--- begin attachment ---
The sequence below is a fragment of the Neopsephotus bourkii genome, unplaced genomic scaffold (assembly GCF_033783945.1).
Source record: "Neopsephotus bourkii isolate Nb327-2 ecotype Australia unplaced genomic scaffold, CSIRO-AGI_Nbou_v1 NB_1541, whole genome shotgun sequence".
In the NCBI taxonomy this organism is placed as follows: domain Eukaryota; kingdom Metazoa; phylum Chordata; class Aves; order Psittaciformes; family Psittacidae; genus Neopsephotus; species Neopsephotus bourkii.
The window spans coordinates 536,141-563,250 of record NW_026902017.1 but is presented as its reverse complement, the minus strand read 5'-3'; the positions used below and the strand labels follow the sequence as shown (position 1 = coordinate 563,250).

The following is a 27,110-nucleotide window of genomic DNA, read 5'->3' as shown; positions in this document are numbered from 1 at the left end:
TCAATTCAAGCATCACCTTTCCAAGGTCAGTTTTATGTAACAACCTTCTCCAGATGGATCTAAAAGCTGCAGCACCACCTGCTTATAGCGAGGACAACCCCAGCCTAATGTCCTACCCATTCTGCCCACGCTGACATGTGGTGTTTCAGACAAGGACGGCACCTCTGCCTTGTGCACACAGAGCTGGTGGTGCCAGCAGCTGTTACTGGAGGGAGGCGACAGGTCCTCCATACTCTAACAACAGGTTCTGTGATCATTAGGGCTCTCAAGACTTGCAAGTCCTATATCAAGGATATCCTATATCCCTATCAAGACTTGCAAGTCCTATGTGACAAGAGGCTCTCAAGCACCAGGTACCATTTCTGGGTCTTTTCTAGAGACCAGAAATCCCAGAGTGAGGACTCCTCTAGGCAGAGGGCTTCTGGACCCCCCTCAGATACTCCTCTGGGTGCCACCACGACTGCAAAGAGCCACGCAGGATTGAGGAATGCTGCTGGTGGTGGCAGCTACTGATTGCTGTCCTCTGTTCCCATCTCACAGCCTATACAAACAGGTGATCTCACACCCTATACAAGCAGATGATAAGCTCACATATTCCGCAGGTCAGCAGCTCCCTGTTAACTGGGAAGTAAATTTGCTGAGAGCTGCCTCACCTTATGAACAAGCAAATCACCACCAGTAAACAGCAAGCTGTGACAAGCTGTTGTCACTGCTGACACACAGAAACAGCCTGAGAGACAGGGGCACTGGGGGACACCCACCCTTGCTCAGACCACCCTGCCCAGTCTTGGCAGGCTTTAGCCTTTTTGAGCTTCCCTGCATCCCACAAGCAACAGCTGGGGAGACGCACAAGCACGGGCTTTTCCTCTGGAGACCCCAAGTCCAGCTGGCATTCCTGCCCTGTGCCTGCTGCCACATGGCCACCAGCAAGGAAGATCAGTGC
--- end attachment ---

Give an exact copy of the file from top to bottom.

The sequence below is a fragment of the Neopsephotus bourkii genome, unplaced genomic scaffold (assembly GCF_033783945.1).
Source record: "Neopsephotus bourkii isolate Nb327-2 ecotype Australia unplaced genomic scaffold, CSIRO-AGI_Nbou_v1 NB_1541, whole genome shotgun sequence".
In the NCBI taxonomy this organism is placed as follows: domain Eukaryota; kingdom Metazoa; phylum Chordata; class Aves; order Psittaciformes; family Psittacidae; genus Neopsephotus; species Neopsephotus bourkii.
The window spans coordinates 536,141-563,250 of record NW_026902017.1 but is presented as its reverse complement, the minus strand read 5'-3'; the positions used below and the strand labels follow the sequence as shown (position 1 = coordinate 563,250).

The following is a 27,110-nucleotide window of genomic DNA, read 5'->3' as shown; positions in this document are numbered from 1 at the left end:
TCAATTCAAGCATCACCTTTCCAAGGTCAGTTTTATGTAACAACCTTCTCCAGATGGATCTAAAAGCTGCAGCACCACCTGCTTATAGCGAGGACAACCCCAGCCTAATGTCCTACCCATTCTGCCCACGCTGACATGTGGTGTTTCAGACAAGGACGGCACCTCTGCCTTGTGCACACAGAGCTGGTGGTGCCAGCAGCTGTTACTGGAGGGAGGCGACAGGTCCTCCATACTCTAACAACAGGTTCTGTGATCATTAGGGCTCTCAAGACTTGCAAGTCCTATATCAAGGATATCCTATATCCCTATCAAGACTTGCAAGTCCTATGTGACAAGAGGCTCTCAAGCACCAGGTACCATTTCTGGGTCTTTTCTAGAGACCAGAAATCCCAGAGTGAGGACTCCTCTAGGCAGAGGGCTTCTGGACCCCCCTCAGATACTCCTCTGGGTGCCACCACGACTGCAAAGAGCCACGCAGGATTGAGGAATGCTGCTGGTGGTGGCAGCTACTGATTGCTGTCCTCTGTTCCCATCTCACAGCCTATACAAACAGGTGATCTCACACCCTATACAAGCAGATGATAAGCTCACATATTCCGCAGGTCAGCAGCTCCCTGTTAACTGGGAAGTAAATTTGCTGAGAGCTGCCTCACCTTATGAACAAGCAAATCACCACCAGTAAACAGCAAGCTGTGACAAGCTGTTGTCACTGCTGACACACAGAAACAGCCTGAGAGACAGGGGCACTGGGGGACACCCACCCTTGCTCAGACCACCCTGCCCAGTCTTGGCAGGCTTTAGCCTTTTTGAGCTTCCCTGCATCCCACAAGCAACAGCTGGGGAGACGCACAAGCACGGGCTTTTCCTCTGGAGACCCCAAGTCCAGCTGGCATTCCTGCCCTGTGCCTGCTGCCACATGGCCACCAGCAAGGAAGATCAGTGC